FIG. 1 is a schematic view of an optical head according to a first embodiment of the present invention, using a hemispherical SIL located at a distance above a multilayer optical recording medium such that the head is operating in a first operating regime.
FIG. 2 is a schematic view of the optical head according to the first embodiment of the present invention, using a hemispherical SIL located at a distance above a multilayer optical recording medium such that the head is operating in a second operating regime.
FIG. 3 is a schematic view of the optical head according to the first embodiment of the present invention where the focus is at an intermediate layer in the disk.
FIG. 4 is a schematic view of a second embodiment of the optical head according to the present invention, using a hemispherical SIL located at a distance above a multilayer optical recording medium.
FIG. 1 is a schematic diagram of a first embodiment of the invention. Head 11 is shown located generally adjacent disk 18, as in a disk drive. Disk 18 is also referred to as an optical recording medium. In this position, head 11 may be reading data from or writing data to disk 18.
Head 11 is shown as having constituent optics 41 and slider 16. The constituent optics are described below. Slider 16 has a top surface 34 and a channel surface 36. Slider 16 also has air-bearing surfaces 22. These air-bearing surfaces 22 can be designed to ride at a predetermined height above disk 18 while disk 18 is rotating at a specific speed. Slider 16 thus also rides at that predetermined height.
The distance between slider 16 and disk 18 can be small. In particular, slider 16 can operate in the "near-field" regime, where "near-field" is often used to refer to the situation where the spacing between the slider 16 and the disk 18 is less than the wavelength of the illuminating radiation and where the numerical aperture of the entire lens system is greater than unity. In the "near-field" regime, evanescent waves couple head 11 to disk 18, allowing a read or write operation to proceed.
Constituent optics 40 may include a reflector 10, an objective lens 12, an imaging lens 42, a galvanometer 44 and a relay lens 46. Collimated electromagnetic radiation, such as a laser beam, is incident on and converged by relay lens 46. The converging beam strikes galvanometer 44 and is thereby translated a predetermined distance on disk surface 18 so as to read or write to a different portion of the optical recording medium. One way of performing this translation is by use of a galvanometer. Galvanometer 44 may have refractive or reflective properties.
The translated beam is incident on imaging lens 42 which re-collimates the otherwise diverging beam. The collimated beam is then directed to objective lens 12. Reflector 10 is shown schematically to illustrate that the beam may undergo reflection before entering objective lens 12. One reason reflection is desirable is for efficient use of space inside a disk drive. Reflector 10 may be, for example, a mirror or prism which may be mounted on an arm tied to a coarse actuator (not shown). The coarse actuator is used for accessing any track on the optical recording medium.
Objective lens 12 is mounted onto or near top surface 34 of slider 16 to focus the beam onto SIL 14. Objective lens 12 may also be separated from slider 16 by a gap. Optical clear path 20 is provided between SIL 14 and objective lens 12 so that the beam may be effectively transmitted from one to the other and back again. Optical clear path 20 may be made of any optically transparent material such as air, glass or optically clear plastic.
The beam from optical clear path 20 is incident on SIL 14. SIL 14 can be, for example, a single glass hemisphere, a lesser portion of a hemisphere, or a lesser portion of a hemisphere plus a glass flat, and may be entirely or substantially contained within the body of slider 16. SIL 14 generally has a partial spherical portion 38 and a flat surface 40. Flat surface 40 can wholly contain at least one diameter of the partial spherical section. Flat surface 40 may be a surface or a flat plate, and may be generally co-planar with or in the vicinity of air-bearing surface 22. Such geometry can assist the flight of the head over the disk since flat surface 40 forms part of the slider air bearing surface.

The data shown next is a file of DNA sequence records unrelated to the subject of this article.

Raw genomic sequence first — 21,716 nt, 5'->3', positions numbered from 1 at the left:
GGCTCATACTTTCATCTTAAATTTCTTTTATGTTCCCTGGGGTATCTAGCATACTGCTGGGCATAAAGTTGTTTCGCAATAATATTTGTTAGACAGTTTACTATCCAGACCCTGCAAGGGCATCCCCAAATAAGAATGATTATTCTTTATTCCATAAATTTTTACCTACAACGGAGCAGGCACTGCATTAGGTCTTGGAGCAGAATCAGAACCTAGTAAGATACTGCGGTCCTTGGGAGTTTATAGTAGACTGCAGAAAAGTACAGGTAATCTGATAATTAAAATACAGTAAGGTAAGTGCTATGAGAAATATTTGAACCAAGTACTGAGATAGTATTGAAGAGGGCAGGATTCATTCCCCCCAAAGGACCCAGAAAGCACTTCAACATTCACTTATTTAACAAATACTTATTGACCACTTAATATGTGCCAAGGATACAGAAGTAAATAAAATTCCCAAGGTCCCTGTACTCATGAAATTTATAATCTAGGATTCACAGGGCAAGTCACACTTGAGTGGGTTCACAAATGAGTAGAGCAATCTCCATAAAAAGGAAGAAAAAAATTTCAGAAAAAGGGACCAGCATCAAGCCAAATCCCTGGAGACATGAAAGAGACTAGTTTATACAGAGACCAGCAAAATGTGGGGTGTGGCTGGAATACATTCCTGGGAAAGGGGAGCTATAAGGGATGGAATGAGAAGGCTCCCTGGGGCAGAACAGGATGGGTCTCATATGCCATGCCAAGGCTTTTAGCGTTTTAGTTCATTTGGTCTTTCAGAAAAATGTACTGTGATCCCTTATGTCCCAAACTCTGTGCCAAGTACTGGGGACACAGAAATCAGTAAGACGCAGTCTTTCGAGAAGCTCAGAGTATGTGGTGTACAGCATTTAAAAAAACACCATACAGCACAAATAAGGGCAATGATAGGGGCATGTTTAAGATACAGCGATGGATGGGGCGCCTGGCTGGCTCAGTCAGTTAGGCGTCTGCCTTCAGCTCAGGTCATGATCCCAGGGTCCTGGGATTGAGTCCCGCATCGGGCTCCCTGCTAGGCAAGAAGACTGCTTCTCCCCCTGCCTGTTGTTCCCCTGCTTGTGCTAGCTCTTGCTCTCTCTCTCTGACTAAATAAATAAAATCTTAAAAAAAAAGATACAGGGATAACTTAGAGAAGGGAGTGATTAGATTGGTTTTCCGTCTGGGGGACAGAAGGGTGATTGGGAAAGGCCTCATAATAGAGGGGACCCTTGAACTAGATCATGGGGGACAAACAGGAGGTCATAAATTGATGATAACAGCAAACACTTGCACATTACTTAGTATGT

Objective lens 12 focusses the beam in the near vicinity of flat surface 40 of SIL 14 after entering through the partial spherical surface 38 of SIL 14. More particularly, the beam comes to a focus approximately at the surface of the disk, shown in FIG. 1 as point 65. Even more particularly, the beam is coupled via evanescent waves from the flat surface 40 of SIL 14 to point 65 of disk 18.
The effect of SIL 14 on the beam is detailed in the U.S. Patent Applications noted above. To summarize, incoming converging rays from objective lens 12 are refracted at partial spherical surface 38, which results in an increased effective incident angle θ at which light from the objective lens 12 may be collected. The increase in the collection angel θ then can result in an increase in the effective numerical aperture. In a hemispherical SIL, the increased effective numerical aperture can rise with n, the refractive index of the material. Such an increase is termed herein as being in a first operating regime. Despite this increase, no refraction occurs in the hemispherical SIL, as light rays from objective lens 12 are all incident radially.
In a second operating regime, a SIL may be constructed with a glass flat attached to the flat portion. In the case where the glass flat has substantially the same index of refraction n as the SIL, where the thickness of the glass flat is r/n, where r is the radius of the partial spherical surface, then the increased effective numerical aperture can rise as n2. The total effective numerical aperture is limited to n. In this second operating regime, the SIL is termed "super-hemispherical".
The converging beam focuses near flat surface 40 of SIL 14. Disk 18 is located less than a wavelength away from flat surface 40 of SIL 14 in a near-field situation. Evanescent waves generally extend a distance less than or about a wavelength from flat surface 40 of SIL 14 before being significantly attenuated. By making the distance between flat surface 40 and disk 18 small, evanescent waves couple the small beam spot from a position near or on flat surface 40 onto disk 18.